But what she did next, that was unpardonable. No less than all those crass men urinating on the roads. She started crossing the road pretending that someone else had broken the coconut there and casually tossed the plastic bag on to the middle of the road . Now this really got my goat. An 'educated young girl' throwing a 'plastic' bag in the 'middle' of the 'road'. Too many unforgivables. And the nonchalance with which she did it suggested that she was n’t even aware of what she was doing. As if that was just the way one is supposed to dispose bags after their utility is over!
I wanted to catch her by her red stole and drag her back and make her pick it up. But unfortunately, by the time I turned off the stove and managed to reach my gate she had gone past two houses. I clapped my hands and shouted ‘hellooooooooo’ but she did not hear it or ignored me leaving me to seethe over my second cup which was ruined in any case.

I do not know if I might have been less angry if she had at least shown some signs of guilt while throwing the bag in that manner or tried to do it stealthily like the way she looked around while breaking the coconut. No, she tossed it confidently as if she was flicking off a leaf from her kurta and walked on. This apathy is more dangerous. And this apathy from a younger, educated person is even more disgusting.. When I take a walk in our neighborhood park, sometimes I see small kids throwing biscuit wrappers around. They don’t know better, so I tell them to use the garbage basket. Usually they are brought there by young girl-maids who take care of them and they don’t know better either due to their lack of education. But at least they comply when you tell them a couple of times. But what do you do with people who know that they are not supposed to do it and still do it because they could not care less or there is no real penalty for doing it. Perhaps it is a good idea to have fines for littering the way countries like Singapore have. You try to reason with our ‘educated’ people and tell them why it is important to preserve our environment they don’t care. They always want someone else to do it all before they can do their bit. But tell them that there is a fine and they will fall in line. But then again enforcement of any rule or law is always a problem in this country.

Is it something new or is it part of our psyche – a part of being Indian? Was this the reason why our ancestors invented punishments by Gods when you violated rules and codes of conduct?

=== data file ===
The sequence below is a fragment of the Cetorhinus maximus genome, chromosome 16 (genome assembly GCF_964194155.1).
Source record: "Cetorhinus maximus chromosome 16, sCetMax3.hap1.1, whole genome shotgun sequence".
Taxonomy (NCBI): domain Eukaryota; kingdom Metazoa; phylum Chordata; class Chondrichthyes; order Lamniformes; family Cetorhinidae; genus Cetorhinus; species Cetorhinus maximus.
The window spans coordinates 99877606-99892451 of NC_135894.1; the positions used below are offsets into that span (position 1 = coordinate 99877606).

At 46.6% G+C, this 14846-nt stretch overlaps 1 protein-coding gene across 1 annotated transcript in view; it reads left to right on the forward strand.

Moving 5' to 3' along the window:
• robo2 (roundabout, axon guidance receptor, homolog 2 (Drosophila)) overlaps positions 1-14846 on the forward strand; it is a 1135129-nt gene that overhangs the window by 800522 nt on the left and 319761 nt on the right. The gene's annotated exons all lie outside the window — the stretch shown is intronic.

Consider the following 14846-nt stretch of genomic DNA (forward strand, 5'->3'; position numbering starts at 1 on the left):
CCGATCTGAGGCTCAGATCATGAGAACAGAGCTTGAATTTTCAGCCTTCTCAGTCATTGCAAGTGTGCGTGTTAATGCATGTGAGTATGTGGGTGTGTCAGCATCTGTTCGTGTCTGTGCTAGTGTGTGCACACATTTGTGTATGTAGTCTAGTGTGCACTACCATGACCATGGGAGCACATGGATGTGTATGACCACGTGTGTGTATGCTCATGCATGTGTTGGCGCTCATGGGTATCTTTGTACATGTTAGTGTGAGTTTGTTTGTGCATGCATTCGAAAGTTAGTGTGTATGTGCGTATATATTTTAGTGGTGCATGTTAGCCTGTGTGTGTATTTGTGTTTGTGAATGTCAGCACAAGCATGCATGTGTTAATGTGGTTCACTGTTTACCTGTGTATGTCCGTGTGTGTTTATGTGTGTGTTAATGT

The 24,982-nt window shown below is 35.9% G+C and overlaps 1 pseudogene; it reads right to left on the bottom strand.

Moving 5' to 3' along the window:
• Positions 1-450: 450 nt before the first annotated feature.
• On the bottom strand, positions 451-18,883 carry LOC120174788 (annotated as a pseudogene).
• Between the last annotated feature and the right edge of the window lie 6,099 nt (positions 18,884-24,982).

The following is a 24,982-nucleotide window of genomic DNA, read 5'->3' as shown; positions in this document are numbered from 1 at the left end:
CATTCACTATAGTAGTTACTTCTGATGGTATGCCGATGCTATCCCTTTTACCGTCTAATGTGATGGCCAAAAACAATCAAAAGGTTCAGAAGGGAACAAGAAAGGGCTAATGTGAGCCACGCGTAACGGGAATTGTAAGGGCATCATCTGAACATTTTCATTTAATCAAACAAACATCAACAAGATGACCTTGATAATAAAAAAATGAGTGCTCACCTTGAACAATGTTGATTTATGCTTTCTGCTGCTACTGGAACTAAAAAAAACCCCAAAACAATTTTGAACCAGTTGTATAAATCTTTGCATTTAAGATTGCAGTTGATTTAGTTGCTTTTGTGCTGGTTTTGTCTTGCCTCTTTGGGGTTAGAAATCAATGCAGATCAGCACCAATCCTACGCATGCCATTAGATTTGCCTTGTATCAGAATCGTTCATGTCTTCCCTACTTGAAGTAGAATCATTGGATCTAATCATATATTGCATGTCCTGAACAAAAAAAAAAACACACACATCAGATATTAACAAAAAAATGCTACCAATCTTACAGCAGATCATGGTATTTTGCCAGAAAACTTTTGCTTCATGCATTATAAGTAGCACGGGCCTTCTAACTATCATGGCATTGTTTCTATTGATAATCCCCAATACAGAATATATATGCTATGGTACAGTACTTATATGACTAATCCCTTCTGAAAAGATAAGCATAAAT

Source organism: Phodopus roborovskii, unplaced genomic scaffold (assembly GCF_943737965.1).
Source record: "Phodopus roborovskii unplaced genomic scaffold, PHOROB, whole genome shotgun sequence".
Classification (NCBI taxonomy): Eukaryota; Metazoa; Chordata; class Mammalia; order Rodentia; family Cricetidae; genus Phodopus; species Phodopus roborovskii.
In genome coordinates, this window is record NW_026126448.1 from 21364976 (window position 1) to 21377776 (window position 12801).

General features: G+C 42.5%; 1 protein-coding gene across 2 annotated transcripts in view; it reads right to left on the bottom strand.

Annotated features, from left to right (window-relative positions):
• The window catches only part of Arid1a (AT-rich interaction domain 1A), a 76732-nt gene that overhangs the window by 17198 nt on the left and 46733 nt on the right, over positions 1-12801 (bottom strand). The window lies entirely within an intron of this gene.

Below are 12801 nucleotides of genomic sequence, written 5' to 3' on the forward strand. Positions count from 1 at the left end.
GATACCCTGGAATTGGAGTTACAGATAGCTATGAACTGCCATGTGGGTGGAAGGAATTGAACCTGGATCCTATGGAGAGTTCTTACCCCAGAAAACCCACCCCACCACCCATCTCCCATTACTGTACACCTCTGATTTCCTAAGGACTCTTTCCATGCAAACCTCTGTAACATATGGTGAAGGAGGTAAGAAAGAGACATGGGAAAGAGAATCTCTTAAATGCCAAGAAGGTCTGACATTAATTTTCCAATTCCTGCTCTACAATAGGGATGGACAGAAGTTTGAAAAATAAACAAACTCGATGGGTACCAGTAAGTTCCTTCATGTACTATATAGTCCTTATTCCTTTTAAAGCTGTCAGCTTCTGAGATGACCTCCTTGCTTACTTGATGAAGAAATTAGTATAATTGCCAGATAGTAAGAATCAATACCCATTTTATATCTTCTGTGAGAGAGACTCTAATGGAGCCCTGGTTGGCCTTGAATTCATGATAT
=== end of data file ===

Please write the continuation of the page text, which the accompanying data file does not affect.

‘You are to keep your surroundings clean – otherwise the Goddess of wealth would be annoyed and decide against living in your house.’
‘You are not to waste food because it is an insult to Goddess Lakshmi who would curse you to a life of hunger.’
I thought that all this was to instill a sense of discipline among people who lacked the privilege of education and the ability to reason. But education doesn’t really seem to make a difference especially when people are so selfish and apathetic and cannot see beyond the tip of their noses. We need culture-specific solutions to these global problems. Tell an average Indian that it is bad for your environment. he can't understand why it concerns him/her. But tell him that it is bad for his family and fortunes, he will sit up and act."Only a threat to them and theirs and their material well-being will work with these people to shake them to do something for common good.

I am sure that is the thing that a crossroads-coconut-breaker would relate to. Had someone told her that there is a ’dosham’ for using plastic or throwing it on the street, she might have be terrified about throwing it. I have always lobbied for getting rid of superstitions but if that is the language people understand I am all for inventing and popularising a few of them – some dosham for indiscriminate use of plastic and bad karma for littering and for spitting which would follow you up to seven births or some such thing. I am sure the message will hit home. We just need to get a few swamijis to collaborate and we can have a clean country in no time.
We have so many of them already – a couple more can’t hurt especially if they help to save this planet. We seem to have so many rituals for pleasing other planets which are supposed to control our lives while forgetting the only planet that matters, this mother earth which is our home.